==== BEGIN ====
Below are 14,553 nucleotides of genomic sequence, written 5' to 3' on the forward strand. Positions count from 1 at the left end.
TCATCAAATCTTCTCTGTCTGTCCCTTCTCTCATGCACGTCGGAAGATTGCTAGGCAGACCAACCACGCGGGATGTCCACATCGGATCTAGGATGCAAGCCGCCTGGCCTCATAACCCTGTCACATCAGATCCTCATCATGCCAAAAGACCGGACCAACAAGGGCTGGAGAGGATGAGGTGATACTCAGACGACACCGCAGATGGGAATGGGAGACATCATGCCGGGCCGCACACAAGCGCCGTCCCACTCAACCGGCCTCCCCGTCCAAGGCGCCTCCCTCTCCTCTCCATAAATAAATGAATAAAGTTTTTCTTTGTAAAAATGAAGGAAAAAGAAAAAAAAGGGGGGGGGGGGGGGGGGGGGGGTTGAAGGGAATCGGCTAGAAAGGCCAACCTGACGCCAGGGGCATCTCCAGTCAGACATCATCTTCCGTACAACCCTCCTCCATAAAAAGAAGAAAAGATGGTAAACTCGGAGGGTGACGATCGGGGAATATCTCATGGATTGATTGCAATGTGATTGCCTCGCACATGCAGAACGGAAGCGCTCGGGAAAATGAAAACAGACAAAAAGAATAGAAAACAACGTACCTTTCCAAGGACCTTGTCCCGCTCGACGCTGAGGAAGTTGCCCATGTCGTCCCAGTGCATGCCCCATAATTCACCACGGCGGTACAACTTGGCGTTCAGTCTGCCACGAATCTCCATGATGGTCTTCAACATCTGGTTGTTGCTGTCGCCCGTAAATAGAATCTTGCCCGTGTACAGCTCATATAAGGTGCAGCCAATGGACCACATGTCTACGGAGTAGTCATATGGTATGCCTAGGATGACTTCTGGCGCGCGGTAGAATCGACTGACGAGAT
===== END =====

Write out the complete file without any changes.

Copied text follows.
Below are 14,553 nucleotides of genomic sequence, written 5' to 3' on the forward strand. Positions count from 1 at the left end.
TCATCAAATCTTCTCTGTCTGTCCCTTCTCTCATGCACGTCGGAAGATTGCTAGGCAGACCAACCACGCGGGATGTCCACATCGGATCTAGGATGCAAGCCGCCTGGCCTCATAACCCTGTCACATCAGATCCTCATCATGCCAAAAGACCGGACCAACAAGGGCTGGAGAGGATGAGGTGATACTCAGACGACACCGCAGATGGGAATGGGAGACATCATGCCGGGCCGCACACAAGCGCCGTCCCACTCAACCGGCCTCCCCGTCCAAGGCGCCTCCCTCTCCTCTCCATAAATAAATGAATAAAGTTTTTCTTTGTAAAAATGAAGGAAAAAGAAAAAAAAGGGGGGGGGGGGGGGGGGGGGGGTTGAAGGGAATCGGCTAGAAAGGCCAACCTGACGCCAGGGGCATCTCCAGTCAGACATCATCTTCCGTACAACCCTCCTCCATAAAAAGAAGAAAAGATGGTAAACTCGGAGGGTGACGATCGGGGAATATCTCATGGATTGATTGCAATGTGATTGCCTCGCACATGCAGAACGGAAGCGCTCGGGAAAATGAAAACAGACAAAAAGAATAGAAAACAACGTACCTTTCCAAGGACCTTGTCCCGCTCGACGCTGAGGAAGTTGCCCATGTCGTCCCAGTGCATGCCCCATAATTCACCACGGCGGTACAACTTGGCGTTCAGTCTGCCACGAATCTCCATGATGGTCTTCAACATCTGGTTGTTGCTGTCGCCCGTAAATAGAATCTTGCCCGTGTACAGCTCATATAAGGTGCAGCCAATGGACCACATGTCTACGGAGTAGTCATATGGTATGCCTAGGATGACTTCTGGCGCGCGGTAGAATCGACTGACGAGAT